• ¤ COMMUNITY SUBDIVISIONS :
  • ¤ FIRE MITIGATION
  • ¤ HISTORY – Our Community
  • ¤ MAPS & PLATS
  • ¤ MASTER ASSOCIATION :
  • ¤ NEIGHBOR NEWS
  • ¤ SILVER SPRINGS LAKES
  • ¤ SILVER SPRINGS PARKS
  • ¤ WATERWAYS : above ground and underground
  • ¤ UNDERDRAIN SYSTEM Homeowners vs Board Dispute
  • ¤ CONCERNS & OPINIONS



  • Parcel A – Wetland

    Parcel A : Common area easement parcel/ outlet stream, beginning from under Silver Springs Road at 15′ wide between North Shore Lots 28 & 29, commencing north, and widening to around 40′ then narrowing as it reaches Heather Lane between North Shore Lots 82& 83, then under Heather Lane and joins the “Wetlands” Tract A. This waterway is choked with dense, tall cattails.  See  2002 Quit Claim Deed to Master Association, Entry 616573

    Parcel T in NorthShore - 2008
    Parcel “A” between homes along Heather Lane and Creek Side Lane -NSS-A-CA – 2008
    Parcel T in 1984 - house in center is Lot 84
    Parcel “A” as seen in 1994 before the trees were planted and grew
    and before the cattails took over. -NSS-A-CA
    – Photo courtesy of Randy Siebert

    North Shore Silver Springs Subdivision 1989 No. 1-G Plat B
    Parcel A in blue is on the left.
    Parcel T in blue is on the right.
    Both Parcel A and T waterways belonged to NorthShore Subdivision,  In April 2002 these were Quit Claimed to the MA.
    See at:  2002 Quit Claim Deed Entry 616573
    Both waterways are choked with cattails and explain why the trout have not been spawning up the ladders during the last five or seven years.

    choked-w-indiangrass-Parcel-T
    A drainage channel easement along Creek Stone Court in Northshore -NSS-B-WOS –
    Deeded to the Master Associaton April 18,  2002 Quit Claim Deed Entry 616573
    North Shore - aerial map
    Note: Parcel A left just off center and Wetlands Tract A top left.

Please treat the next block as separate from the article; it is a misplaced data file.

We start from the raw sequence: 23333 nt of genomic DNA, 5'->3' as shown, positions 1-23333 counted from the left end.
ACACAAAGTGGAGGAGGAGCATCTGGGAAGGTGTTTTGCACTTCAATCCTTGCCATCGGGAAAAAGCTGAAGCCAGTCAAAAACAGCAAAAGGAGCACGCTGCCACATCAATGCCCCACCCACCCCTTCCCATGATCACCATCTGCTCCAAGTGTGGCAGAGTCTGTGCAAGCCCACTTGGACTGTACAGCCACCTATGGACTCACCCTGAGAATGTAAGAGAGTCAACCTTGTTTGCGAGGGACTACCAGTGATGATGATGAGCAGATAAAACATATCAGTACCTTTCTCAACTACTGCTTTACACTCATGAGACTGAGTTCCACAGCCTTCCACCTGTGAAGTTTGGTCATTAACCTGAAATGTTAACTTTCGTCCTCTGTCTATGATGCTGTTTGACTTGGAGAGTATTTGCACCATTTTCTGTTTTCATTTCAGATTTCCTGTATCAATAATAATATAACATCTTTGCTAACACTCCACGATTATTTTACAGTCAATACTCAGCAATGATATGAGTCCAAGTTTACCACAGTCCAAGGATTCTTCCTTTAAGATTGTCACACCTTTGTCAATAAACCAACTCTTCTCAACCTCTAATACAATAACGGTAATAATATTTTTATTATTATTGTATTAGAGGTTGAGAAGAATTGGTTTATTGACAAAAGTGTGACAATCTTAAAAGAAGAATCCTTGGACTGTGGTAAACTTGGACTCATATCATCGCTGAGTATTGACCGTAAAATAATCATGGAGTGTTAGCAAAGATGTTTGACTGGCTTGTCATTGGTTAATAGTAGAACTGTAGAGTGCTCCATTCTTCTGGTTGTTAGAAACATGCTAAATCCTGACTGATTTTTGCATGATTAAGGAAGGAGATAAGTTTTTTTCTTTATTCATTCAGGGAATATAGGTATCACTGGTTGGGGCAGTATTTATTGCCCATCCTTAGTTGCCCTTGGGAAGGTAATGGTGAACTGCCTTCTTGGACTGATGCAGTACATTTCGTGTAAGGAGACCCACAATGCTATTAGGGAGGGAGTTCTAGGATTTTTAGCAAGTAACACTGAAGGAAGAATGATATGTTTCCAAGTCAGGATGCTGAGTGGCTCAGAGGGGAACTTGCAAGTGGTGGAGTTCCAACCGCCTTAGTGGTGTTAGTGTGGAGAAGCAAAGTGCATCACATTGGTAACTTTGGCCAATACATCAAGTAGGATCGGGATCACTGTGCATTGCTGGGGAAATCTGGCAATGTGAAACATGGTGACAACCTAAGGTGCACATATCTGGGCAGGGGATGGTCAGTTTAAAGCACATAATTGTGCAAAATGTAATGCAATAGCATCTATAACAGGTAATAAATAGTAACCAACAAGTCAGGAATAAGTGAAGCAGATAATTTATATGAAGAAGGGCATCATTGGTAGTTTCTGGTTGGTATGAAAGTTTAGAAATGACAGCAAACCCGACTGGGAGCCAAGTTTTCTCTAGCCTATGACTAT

http://www.lakerestoration.com Recommends Avocet Shore Clear and Cide Kick II
    For cattail control:http://www.lakerestoration.com/pc-28-9-avocet.aspx?gclid=
    CO3Wpt2UgZUCFSQbagodsEYbrA

    Cattail Control

    Cattails are colonial plants rising from creeping stems called rhizomes like a branching shrub on its side. The creeping rootstock of underground rhizomes is one means of reproduction to rapidly spread cattails locally while the seeds are another way cattails establish new colonies. The common cattail can grow up to nine feet in height.

    Cattails can quickly ruin a pond’s visual and recreational benefits. Control is best achieved through disruption of the root system. Cutting cattails 2 or 3 inches under the waterline 2 or 3 times to drown them can actually stimulate them if done in May. Pulling them out by the roots can be impractical and costly to dispose.

    Cattails are perennial wetland plants found growing above the surface of the water in marshes, ditches, shoreline shallow areas of lakes, ponds, slow streams, quiet water up to 4 feet deep, and seasonal flood areas.

    Although widespread throughout most of North America, Europe, Asia, and Africa, cattails are not likely to grow in depths exceeding 18″ to 24″ or areas not wet most of the growing season.

    Cattail seeds germinate in April and plants mature from July through August.

    We recommend Avocet with Cide Kick II for easy control without digging up the landscape or concern over maintaining water level.Using our treatment method, herbicide travels throughout the plant killing both the roots and vegetative portions. Simply spray on the portions of the cattail that can be reached. There is no need to spray from multiple directions.

    Restore the visual and recreational value of your property through optimum treatment results.

    Contact Lake Restoration at 1-877-428-8898 for application tips regarding timing, affects of weather, results, and more.


    2015-2017: The Silver Springs Community Homeowners in NorthShore have been enduring rising retention pond (area) drainage water for years.  The clogged retention pond has been inundated with cattails, a situation that has kept even local moose, deer and other wild life from visiting.   Some backyards of homes along Highway 224 and Parcel A are flooded with no relief in sight from the deed holders, the Silver Springs Master Association, a group that is responsible for the maintenance and care of the common areas, such as Parcel A.  Adding to the problem is the unauthorized berm left by the original developers (Barnes, Widdows, and  Spieker).  The Master Association has had well-over a quarter of a million dollars accrued by overcharging annual dues from the homeowners.  So why does the Master Association continue to ignore the plight and remedy of Parcel A Homeowners?  Why have the MA officers, Phil, Paul, Nancy,  other Nancy, Gaylynn, Whit, etc.,  not taken action over the years to remedy the compounding, exasperated complaints of Homeowners they have a mandate and a duty to aid and to serve?  Why are you keeping the name of the MA attorney a secret from these protesting Homeowners?  Inquiring minds want to know…. what is the hold-up???


     

     
    Webmaster : Lucy Archer - Send additions or corrections to [email protected]   
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